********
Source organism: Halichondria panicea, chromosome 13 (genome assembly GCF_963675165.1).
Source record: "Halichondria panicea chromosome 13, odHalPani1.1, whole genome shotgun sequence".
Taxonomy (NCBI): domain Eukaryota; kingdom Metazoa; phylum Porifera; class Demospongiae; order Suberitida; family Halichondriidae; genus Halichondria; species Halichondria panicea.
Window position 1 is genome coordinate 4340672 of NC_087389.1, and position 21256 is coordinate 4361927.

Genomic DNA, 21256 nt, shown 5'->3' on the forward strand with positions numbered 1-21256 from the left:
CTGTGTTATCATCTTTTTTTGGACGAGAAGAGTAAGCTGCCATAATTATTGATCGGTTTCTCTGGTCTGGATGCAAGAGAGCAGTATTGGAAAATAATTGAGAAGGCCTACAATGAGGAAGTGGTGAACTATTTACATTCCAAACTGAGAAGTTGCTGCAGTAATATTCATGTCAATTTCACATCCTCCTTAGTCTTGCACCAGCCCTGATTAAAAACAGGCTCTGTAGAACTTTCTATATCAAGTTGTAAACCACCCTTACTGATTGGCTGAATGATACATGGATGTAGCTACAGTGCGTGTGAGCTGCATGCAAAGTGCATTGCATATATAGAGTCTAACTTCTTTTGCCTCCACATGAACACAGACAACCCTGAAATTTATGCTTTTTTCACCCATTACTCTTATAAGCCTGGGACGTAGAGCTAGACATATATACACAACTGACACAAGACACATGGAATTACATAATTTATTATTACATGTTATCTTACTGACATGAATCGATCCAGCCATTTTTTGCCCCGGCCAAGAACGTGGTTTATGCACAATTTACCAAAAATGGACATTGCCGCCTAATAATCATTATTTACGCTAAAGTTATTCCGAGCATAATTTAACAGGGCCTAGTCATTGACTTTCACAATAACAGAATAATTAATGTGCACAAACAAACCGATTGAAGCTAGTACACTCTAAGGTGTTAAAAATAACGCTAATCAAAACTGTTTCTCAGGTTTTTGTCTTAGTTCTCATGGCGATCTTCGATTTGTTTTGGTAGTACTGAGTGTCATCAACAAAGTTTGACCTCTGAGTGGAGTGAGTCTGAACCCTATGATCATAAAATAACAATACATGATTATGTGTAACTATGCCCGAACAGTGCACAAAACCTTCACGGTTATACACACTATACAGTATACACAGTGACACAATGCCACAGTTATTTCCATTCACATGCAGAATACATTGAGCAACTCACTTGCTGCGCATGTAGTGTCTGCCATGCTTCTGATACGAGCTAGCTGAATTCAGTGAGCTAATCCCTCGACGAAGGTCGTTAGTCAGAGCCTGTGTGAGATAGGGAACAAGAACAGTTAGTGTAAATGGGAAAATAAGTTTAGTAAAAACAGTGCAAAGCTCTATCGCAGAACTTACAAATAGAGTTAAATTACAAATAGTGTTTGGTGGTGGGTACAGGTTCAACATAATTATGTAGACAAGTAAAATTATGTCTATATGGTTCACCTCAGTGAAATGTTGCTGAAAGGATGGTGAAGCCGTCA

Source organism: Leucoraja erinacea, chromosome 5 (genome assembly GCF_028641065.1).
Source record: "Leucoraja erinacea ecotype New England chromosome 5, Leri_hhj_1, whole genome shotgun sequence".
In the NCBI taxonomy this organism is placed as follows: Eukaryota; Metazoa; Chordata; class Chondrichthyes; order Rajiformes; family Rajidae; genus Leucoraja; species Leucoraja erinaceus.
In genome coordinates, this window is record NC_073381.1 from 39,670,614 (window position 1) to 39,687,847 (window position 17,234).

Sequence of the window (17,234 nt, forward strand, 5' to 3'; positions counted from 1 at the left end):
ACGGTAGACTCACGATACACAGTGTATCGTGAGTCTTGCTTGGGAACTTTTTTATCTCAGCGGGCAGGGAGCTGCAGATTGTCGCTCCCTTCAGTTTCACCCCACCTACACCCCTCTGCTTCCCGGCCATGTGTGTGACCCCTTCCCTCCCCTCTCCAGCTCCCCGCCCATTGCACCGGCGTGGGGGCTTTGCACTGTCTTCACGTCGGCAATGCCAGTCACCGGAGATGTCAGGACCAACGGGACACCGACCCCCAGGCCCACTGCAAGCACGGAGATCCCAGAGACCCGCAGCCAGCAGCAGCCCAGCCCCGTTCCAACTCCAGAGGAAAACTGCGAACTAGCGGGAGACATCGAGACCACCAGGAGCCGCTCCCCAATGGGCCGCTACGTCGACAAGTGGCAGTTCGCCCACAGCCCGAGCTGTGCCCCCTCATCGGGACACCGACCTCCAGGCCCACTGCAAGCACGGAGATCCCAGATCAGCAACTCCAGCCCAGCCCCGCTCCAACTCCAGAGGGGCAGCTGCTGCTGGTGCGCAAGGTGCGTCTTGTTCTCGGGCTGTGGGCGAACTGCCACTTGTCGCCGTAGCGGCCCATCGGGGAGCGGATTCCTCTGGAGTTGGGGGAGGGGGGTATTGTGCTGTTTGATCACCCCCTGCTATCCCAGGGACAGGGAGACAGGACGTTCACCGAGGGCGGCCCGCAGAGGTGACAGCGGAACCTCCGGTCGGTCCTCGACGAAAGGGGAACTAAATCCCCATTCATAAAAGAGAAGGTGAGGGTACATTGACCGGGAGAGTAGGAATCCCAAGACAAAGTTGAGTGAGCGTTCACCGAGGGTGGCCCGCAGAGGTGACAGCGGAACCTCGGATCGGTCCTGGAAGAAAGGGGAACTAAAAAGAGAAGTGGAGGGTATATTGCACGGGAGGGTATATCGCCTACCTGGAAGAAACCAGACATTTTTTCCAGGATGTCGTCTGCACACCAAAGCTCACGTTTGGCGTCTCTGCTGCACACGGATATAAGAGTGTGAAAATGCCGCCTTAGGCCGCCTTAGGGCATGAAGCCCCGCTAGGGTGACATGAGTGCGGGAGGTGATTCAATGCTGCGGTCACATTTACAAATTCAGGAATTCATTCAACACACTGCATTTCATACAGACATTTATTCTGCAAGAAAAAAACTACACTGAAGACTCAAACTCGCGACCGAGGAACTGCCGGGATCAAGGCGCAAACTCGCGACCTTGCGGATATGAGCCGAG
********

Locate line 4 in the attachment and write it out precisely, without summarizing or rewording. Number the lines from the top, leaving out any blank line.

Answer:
Window position 1 is genome coordinate 4340672 of NC_087389.1, and position 21256 is coordinate 4361927.